Why a power interposer? Well, NVIDIA normally reports both chip and board power via API, AMD reports what appears to be a value in-between chip-only and full board power, as verified by third-party interposer testing methodologies including PCAT and others. This means that you can’t rely on API-reporting software such as GPU-Z or HWiNFO64 for accurate chip or board measurements to compare with. Our setup polls every 100ms allowing us to measure peak and typical energy consumption objectively.
Here is our power supply recommendation:
Radeon RX 6500 XT – On your average system we recommend a 450-500 Watt power supply unit.
Radeon RX 6650 XT – On your average system we recommend a 550Watt power supply unit.
Radeon RX 6750 XT – On your average system we recommend a 650 Watt power supply unit.
Radeon RX 6800 – On your average system we recommend a 600 Watt power supply unit.
Radeon RX 6800 XT – On your average system we recommend a 650-700 Watt power supply unit.
Radeon RX 6950 XT – On your average system we recommend a 750 Watt power supply unit.
If you are going to overclock your GPU or processor, then we do recommend you purchase something with some more stamina. There are many good PSUs out there, please do have a look at our many PSU reviews as we have a lot of recommended PSUs for you to check out in there. Let’s move to the next page where we’ll look into GPU heat levels and noise levels coming from this graphics card.
Graphics card temperatures
So here we’ll have a look at GPU temperatures. First up will be IDLE (desktop) temperatures as reported through the software on the thermal sensors of the GPU. Overall anything below 50 Degrees C is considered okay, anything below 40 Degrees C is admirable. We add some other cards at random that we have recently tested in the chart. But what happens when we are gaming? We fire off an intense game-like application at the graphics card and measure the highest temperature of the GPU.
So with the card fully stressed we kept monitoring temperatures and noted down the GPU temperature as reported by the thermal sensor. These tests have been performed with a 20~21 Degrees C room temperature, this is a peak temperature based on a GPU stress loop.
Long Duration Stress Temperature and GPU Throttling clock
Before we start benchmarking, we always heat up the card. During the looped warm-up sequence of at least 15 minutes GPU gaming load, we observe what dynamic clock the GPU will throttle at; ~2650 MHz threshold once the GPU has warmed up. We do this prior to all our reviews, as a cold card will boost a notch higher and could influence the test results.
Thermal Imaging Temperature Measurements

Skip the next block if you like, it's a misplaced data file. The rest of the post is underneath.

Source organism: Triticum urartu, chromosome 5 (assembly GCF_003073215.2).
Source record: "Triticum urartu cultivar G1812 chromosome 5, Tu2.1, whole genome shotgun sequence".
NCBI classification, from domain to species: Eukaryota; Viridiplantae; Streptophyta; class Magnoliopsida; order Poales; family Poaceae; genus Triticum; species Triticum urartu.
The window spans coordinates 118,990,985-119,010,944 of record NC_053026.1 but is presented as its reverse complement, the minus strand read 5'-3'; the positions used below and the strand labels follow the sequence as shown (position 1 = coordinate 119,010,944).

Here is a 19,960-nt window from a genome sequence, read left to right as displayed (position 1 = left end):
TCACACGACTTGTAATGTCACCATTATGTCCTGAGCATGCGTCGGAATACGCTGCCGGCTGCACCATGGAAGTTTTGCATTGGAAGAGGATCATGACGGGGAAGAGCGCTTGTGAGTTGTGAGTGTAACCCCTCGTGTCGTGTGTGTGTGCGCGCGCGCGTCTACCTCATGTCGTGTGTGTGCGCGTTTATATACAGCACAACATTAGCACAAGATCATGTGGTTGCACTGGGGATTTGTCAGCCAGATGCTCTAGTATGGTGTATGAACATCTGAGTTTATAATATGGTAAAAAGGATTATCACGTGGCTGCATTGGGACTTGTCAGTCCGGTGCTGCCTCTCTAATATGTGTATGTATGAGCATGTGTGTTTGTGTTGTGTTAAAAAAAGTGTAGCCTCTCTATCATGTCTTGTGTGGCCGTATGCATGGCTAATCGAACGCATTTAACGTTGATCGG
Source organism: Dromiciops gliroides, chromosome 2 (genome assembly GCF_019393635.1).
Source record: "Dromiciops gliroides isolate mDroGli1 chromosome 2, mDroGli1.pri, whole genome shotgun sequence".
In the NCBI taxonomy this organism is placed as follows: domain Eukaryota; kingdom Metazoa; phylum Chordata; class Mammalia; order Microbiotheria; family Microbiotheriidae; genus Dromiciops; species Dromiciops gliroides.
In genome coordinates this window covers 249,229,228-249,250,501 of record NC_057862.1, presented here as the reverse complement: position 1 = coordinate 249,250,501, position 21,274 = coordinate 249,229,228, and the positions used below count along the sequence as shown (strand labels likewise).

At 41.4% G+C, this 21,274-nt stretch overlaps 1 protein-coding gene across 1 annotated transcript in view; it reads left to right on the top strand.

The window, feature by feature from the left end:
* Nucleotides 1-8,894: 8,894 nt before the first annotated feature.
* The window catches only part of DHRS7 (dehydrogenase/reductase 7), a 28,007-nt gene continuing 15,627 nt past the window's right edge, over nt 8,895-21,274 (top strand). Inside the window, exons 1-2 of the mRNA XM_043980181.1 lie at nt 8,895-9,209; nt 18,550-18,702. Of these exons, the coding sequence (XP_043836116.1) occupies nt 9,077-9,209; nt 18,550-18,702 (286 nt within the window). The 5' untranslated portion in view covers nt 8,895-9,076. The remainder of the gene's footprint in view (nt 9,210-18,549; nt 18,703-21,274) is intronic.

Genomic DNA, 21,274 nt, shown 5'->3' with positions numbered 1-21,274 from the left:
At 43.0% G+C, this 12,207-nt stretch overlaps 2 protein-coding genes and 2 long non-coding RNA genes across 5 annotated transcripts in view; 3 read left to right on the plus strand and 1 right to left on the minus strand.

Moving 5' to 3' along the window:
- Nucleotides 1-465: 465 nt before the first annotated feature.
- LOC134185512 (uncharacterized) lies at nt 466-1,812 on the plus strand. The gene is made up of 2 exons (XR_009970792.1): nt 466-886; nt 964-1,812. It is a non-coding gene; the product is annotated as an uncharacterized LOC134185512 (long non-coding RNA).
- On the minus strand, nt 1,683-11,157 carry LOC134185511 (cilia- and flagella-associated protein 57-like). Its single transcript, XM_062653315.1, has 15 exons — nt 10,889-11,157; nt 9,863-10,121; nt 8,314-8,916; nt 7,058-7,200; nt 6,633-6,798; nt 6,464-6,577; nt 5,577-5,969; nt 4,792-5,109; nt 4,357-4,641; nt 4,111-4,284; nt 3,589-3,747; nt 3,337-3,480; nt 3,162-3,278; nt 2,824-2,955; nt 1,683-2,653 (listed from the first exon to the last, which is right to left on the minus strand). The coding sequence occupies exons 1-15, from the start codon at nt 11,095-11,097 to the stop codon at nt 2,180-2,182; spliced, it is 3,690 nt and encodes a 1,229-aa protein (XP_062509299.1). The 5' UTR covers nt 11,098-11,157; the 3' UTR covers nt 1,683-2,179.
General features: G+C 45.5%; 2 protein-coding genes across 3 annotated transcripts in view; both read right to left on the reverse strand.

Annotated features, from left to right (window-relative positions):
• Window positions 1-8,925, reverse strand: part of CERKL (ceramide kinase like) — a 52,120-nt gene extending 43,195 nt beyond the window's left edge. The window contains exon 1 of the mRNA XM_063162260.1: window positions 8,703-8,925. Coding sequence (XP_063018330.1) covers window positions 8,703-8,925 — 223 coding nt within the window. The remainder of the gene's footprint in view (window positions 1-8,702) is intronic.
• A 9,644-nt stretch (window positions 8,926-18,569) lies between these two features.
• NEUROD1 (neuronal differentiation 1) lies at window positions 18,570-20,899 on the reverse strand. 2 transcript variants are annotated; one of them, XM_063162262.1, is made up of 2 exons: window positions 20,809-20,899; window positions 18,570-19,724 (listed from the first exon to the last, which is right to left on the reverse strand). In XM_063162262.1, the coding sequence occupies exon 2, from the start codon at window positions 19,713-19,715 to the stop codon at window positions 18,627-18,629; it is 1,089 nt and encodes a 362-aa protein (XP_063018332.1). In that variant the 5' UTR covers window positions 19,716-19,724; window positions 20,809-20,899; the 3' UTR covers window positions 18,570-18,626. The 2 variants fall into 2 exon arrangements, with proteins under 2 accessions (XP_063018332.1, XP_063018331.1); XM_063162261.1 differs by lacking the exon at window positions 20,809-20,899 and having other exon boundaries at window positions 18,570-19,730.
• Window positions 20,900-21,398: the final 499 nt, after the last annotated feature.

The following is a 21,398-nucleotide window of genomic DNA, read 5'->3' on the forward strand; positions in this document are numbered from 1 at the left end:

To visualize heat coming from the product or component being tested more accurately, we make use of thermal imaging hardware, also what you know as a FLIR camera. FLIR is a brand, and short for Forward-looking Infrared. With a thermal imaging camera, a special lens focuses the infrared light emitted by all of the objects in view. This focused light is scanned by a phased array of infrared detector elements. The detector elements create a very detailed temperature pattern called a thermogram. It only takes about one-thirtieth of a second for the detector array to obtain the temperature information to make the thermogram. This information is obtained from several thousand points in the field of view of the detector array. The thermogram created by the detector elements is translated into electric impulses. The impulses are sent to a signal-processing unit, a circuit board with a dedicated chip that translates the information from the elements into data for the display. The signal-processing unit sends the information to the display, where it appears as various colors depending on the intensity of the infrared emission. The combination of all the impulses from all of the elements creates the image. You can see hotspots on the card or PCB indicating temperature bleeds, as well as how heat is distributed throughout a product.
When graphics cards produce a lot of heat, usually that heat needs to be transported away from the hot core as fast as possible. Often you’ll see massive active fan solutions that can indeed get rid of the heat, yet all the fans these days make the PC, a noisy son of a gun. Do remember that the test we do is extremely subjective. We bought a certified dBA meter and will start measuring how many dBA originate from the PC. Why is this subjective you ask? Well, there is always noise in the background, from the streets, from the HDD, PSU fan, etc, so this is by a mile or two, an imprecise measurement. You could only achieve objective measurement in a sound test chamber. The human hearing system has different sensitivities at different frequencies. This means that the perception of noise is not at all equal at every frequency. Noise with significant measured levels (in dB) at high or low frequencies will not be as annoying as it would be when its energy is concentrated in the middle frequencies. In other words, the measured noise levels in dB will not reflect the actual human perception of the loudness of the noise. That’s why we measure the dBA level. A specific circuit is added to the sound level meter to correct its reading in regard to this concept. This reading is the noise level in dBA. The letter A is added to indicate the correction that was made in the measurement. Frequencies below 1 kHz and above 6 kHz are attenuated, whereas frequencies between 1 kHz and 6 kHz are amplified by the A weighting.
Acoustic Levels at 40cm
The graphics card turns down the fans in passive mode (fan-stop), thus in desktop idle situations, the card is passive. Under full gaming load, we’d hit ~37 DBa.
Test Environment & Equipment
Here is where we begin the benchmark portion of this article, but first let me show you our test system plus the software we used.
ASUS X570 Crosshair VIII HERO – Review
Ryzen 9 5950X (16x/32t) @ defaults – Review
Radeon 6750 XT (ASUS ROG STRIX Gaming OC)
32 GB (4x 8GB) DDR4 3600 MHz
Power Supply Unit
850 Watts Platinum Certified Corsair RM850X – Review
4K UHD Monitor at resolutions 1920×1080, 2560×1440 and 3840×2160
OS related software
Windows 11 64-bit
DirectX 9/10/11/12 End-User Runtime (Download)